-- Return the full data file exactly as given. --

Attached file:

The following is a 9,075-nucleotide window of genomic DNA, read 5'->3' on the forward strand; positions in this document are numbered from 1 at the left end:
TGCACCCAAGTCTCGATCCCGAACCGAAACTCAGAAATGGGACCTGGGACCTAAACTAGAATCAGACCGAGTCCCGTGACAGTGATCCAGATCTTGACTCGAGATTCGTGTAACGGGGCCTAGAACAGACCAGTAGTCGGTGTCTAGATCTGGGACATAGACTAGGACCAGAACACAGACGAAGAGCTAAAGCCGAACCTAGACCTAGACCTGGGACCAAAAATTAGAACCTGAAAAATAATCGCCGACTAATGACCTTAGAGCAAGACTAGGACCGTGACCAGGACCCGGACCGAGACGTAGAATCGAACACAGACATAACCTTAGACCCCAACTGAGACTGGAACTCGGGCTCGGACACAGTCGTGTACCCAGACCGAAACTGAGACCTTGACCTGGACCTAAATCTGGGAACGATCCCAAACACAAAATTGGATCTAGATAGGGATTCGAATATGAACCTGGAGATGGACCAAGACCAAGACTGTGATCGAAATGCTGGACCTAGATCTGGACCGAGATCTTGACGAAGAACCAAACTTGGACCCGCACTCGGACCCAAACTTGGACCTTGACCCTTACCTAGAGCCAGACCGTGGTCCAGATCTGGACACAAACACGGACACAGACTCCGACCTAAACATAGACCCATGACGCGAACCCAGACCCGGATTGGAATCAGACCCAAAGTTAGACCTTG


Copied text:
The following is a 9,075-nucleotide window of genomic DNA, read 5'->3' on the forward strand; positions in this document are numbered from 1 at the left end:
TGCACCCAAGTCTCGATCCCGAACCGAAACTCAGAAATGGGACCTGGGACCTAAACTAGAATCAGACCGAGTCCCGTGACAGTGATCCAGATCTTGACTCGAGATTCGTGTAACGGGGCCTAGAACAGACCAGTAGTCGGTGTCTAGATCTGGGACATAGACTAGGACCAGAACACAGACGAAGAGCTAAAGCCGAACCTAGACCTAGACCTGGGACCAAAAATTAGAACCTGAAAAATAATCGCCGACTAATGACCTTAGAGCAAGACTAGGACCGTGACCAGGACCCGGACCGAGACGTAGAATCGAACACAGACATAACCTTAGACCCCAACTGAGACTGGAACTCGGGCTCGGACACAGTCGTGTACCCAGACCGAAACTGAGACCTTGACCTGGACCTAAATCTGGGAACGATCCCAAACACAAAATTGGATCTAGATAGGGATTCGAATATGAACCTGGAGATGGACCAAGACCAAGACTGTGATCGAAATGCTGGACCTAGATCTGGACCGAGATCTTGACGAAGAACCAAACTTGGACCCGCACTCGGACCCAAACTTGGACCTTGACCCTTACCTAGAGCCAGACCGTGGTCCAGATCTGGACACAAACACGGACACAGACTCCGACCTAAACATAGACCCATGACGCGAACCCAGACCCGGATTGGAATCAGACCCAAAGTTAGACCTTG